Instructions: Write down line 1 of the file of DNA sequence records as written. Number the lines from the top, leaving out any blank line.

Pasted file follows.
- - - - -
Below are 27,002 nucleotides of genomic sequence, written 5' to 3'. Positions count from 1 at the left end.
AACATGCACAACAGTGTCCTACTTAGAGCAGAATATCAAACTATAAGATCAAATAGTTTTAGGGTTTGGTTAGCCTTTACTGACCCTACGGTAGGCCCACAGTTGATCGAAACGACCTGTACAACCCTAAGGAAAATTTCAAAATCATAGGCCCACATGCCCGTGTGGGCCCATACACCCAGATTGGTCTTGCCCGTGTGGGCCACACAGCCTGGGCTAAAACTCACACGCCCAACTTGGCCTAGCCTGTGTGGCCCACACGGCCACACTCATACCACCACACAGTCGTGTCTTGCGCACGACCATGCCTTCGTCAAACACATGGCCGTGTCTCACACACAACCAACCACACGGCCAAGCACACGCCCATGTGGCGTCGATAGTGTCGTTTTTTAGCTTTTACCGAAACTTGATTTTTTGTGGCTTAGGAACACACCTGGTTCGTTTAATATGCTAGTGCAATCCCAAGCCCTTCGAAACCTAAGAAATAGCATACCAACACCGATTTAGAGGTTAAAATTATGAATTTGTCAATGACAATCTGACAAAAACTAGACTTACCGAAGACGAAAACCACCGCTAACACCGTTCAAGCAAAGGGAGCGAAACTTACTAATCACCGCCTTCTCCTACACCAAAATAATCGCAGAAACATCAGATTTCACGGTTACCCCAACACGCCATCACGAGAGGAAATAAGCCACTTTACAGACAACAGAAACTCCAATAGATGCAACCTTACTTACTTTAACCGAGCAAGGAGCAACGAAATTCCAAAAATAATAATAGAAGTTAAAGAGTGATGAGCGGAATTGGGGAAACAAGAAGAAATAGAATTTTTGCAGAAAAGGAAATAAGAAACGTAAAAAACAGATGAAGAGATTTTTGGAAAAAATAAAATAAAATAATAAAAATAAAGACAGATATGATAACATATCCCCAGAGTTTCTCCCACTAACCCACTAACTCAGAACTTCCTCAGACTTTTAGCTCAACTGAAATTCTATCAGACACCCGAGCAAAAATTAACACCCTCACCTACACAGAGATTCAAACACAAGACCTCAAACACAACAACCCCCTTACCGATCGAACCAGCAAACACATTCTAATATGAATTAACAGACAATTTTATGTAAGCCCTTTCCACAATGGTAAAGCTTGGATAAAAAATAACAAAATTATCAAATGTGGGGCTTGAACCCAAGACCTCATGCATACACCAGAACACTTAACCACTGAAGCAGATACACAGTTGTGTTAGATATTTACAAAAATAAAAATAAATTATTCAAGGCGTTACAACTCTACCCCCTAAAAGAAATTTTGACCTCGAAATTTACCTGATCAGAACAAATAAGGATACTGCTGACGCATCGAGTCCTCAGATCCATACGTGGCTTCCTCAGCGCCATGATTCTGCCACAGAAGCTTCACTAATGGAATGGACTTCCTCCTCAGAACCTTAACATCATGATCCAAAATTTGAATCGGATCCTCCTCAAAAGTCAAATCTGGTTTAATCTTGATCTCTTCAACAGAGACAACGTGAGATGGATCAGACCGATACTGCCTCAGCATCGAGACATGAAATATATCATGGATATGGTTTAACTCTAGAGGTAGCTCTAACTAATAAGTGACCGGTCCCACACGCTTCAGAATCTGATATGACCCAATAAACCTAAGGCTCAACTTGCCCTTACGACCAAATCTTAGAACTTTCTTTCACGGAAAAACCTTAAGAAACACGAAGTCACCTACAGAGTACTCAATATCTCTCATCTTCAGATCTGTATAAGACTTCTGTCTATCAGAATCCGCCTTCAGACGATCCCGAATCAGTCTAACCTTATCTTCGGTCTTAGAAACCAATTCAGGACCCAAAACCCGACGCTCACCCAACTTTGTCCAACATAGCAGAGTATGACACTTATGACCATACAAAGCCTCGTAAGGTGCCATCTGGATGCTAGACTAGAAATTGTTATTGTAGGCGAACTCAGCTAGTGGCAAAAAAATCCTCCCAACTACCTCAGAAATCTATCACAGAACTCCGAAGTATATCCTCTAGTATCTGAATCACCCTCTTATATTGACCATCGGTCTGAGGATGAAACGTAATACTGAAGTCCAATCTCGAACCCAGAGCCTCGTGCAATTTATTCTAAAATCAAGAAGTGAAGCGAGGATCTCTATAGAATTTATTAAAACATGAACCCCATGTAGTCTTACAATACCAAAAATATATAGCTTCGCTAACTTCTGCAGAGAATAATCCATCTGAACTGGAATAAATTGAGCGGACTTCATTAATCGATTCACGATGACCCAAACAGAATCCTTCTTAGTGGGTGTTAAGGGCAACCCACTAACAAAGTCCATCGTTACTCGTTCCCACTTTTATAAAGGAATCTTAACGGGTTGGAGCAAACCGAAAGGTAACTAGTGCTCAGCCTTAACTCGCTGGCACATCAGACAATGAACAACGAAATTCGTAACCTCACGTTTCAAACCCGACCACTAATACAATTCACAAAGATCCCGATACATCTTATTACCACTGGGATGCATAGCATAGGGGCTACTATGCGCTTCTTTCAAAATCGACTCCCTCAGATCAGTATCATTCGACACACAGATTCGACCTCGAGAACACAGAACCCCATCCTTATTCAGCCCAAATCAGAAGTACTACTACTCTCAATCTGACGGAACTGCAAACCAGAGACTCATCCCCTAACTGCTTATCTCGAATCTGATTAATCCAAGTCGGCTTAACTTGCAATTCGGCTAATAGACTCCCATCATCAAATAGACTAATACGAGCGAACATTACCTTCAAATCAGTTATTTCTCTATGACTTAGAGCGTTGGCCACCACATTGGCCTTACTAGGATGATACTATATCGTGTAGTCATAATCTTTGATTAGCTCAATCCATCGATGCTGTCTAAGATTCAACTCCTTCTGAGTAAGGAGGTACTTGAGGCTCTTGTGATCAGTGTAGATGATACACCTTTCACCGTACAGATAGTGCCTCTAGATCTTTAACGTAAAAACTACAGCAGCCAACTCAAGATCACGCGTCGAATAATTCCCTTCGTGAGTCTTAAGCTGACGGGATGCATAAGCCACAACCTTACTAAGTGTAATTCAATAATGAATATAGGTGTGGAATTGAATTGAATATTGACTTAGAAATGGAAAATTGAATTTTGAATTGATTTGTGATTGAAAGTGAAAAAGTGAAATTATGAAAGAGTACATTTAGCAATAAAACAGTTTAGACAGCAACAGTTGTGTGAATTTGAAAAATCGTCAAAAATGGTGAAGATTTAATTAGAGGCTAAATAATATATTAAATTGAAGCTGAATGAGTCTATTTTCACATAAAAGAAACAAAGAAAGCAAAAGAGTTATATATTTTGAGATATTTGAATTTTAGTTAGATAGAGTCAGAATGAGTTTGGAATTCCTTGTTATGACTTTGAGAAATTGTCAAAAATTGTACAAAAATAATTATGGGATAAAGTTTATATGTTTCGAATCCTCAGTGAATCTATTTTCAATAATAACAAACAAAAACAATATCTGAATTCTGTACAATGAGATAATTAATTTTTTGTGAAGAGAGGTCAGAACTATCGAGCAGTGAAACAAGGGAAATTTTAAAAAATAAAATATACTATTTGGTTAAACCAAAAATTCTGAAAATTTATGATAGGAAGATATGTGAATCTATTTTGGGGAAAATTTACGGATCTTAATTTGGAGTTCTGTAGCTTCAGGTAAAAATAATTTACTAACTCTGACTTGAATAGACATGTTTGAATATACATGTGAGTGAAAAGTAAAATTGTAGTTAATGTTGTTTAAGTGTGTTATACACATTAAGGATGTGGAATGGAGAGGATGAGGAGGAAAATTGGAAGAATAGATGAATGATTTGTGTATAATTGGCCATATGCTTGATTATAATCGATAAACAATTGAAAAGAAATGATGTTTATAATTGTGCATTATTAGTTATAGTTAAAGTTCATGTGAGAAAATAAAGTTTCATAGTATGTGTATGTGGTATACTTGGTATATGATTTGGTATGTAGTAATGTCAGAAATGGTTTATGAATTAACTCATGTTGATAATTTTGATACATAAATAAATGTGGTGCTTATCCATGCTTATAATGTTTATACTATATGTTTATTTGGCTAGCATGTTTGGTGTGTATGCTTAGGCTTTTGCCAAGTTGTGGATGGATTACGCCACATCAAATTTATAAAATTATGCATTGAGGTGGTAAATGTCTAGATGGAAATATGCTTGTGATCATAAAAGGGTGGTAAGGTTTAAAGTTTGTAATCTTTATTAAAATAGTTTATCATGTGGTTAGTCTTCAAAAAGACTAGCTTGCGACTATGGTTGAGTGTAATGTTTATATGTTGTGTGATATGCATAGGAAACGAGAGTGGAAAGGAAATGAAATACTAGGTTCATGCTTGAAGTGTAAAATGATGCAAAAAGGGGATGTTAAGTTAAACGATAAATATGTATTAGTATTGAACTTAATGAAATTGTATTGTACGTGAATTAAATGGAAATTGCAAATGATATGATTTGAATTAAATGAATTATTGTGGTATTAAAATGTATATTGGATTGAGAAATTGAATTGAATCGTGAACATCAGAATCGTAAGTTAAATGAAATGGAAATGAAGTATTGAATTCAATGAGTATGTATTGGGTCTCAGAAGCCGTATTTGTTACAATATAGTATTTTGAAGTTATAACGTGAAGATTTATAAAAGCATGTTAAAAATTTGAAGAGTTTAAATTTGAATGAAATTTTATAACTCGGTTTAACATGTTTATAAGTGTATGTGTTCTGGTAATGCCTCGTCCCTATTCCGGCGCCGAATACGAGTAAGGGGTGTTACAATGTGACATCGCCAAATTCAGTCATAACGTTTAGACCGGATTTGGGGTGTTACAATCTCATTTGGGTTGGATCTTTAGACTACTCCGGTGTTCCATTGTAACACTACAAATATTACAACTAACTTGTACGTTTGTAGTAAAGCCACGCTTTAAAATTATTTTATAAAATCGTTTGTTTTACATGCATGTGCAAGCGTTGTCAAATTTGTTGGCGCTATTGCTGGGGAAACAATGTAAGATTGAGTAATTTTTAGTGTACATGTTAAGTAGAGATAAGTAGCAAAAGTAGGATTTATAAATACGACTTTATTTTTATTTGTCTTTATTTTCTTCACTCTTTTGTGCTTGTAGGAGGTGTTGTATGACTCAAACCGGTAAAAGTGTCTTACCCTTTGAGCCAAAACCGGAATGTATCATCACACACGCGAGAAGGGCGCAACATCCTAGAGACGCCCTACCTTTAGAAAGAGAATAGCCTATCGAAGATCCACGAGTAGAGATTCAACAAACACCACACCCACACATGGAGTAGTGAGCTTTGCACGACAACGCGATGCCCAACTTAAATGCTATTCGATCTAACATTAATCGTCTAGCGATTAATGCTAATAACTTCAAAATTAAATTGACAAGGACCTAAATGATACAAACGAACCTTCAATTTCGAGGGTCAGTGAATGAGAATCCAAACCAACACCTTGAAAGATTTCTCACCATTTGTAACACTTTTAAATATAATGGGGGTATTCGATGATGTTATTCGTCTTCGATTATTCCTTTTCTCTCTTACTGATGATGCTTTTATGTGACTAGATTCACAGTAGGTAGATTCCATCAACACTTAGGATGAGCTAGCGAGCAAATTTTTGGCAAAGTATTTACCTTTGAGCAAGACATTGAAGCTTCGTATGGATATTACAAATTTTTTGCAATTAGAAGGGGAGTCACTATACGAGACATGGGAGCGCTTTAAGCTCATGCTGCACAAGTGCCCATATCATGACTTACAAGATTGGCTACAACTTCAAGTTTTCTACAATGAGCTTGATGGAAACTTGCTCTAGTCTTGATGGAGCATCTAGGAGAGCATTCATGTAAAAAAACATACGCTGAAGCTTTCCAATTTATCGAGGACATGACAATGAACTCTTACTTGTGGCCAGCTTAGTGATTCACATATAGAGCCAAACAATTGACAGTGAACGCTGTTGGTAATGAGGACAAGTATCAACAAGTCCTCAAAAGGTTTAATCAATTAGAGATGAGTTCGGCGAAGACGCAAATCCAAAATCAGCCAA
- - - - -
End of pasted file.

Below are 27,002 nucleotides of genomic sequence, written 5' to 3'. Positions count from 1 at the left end.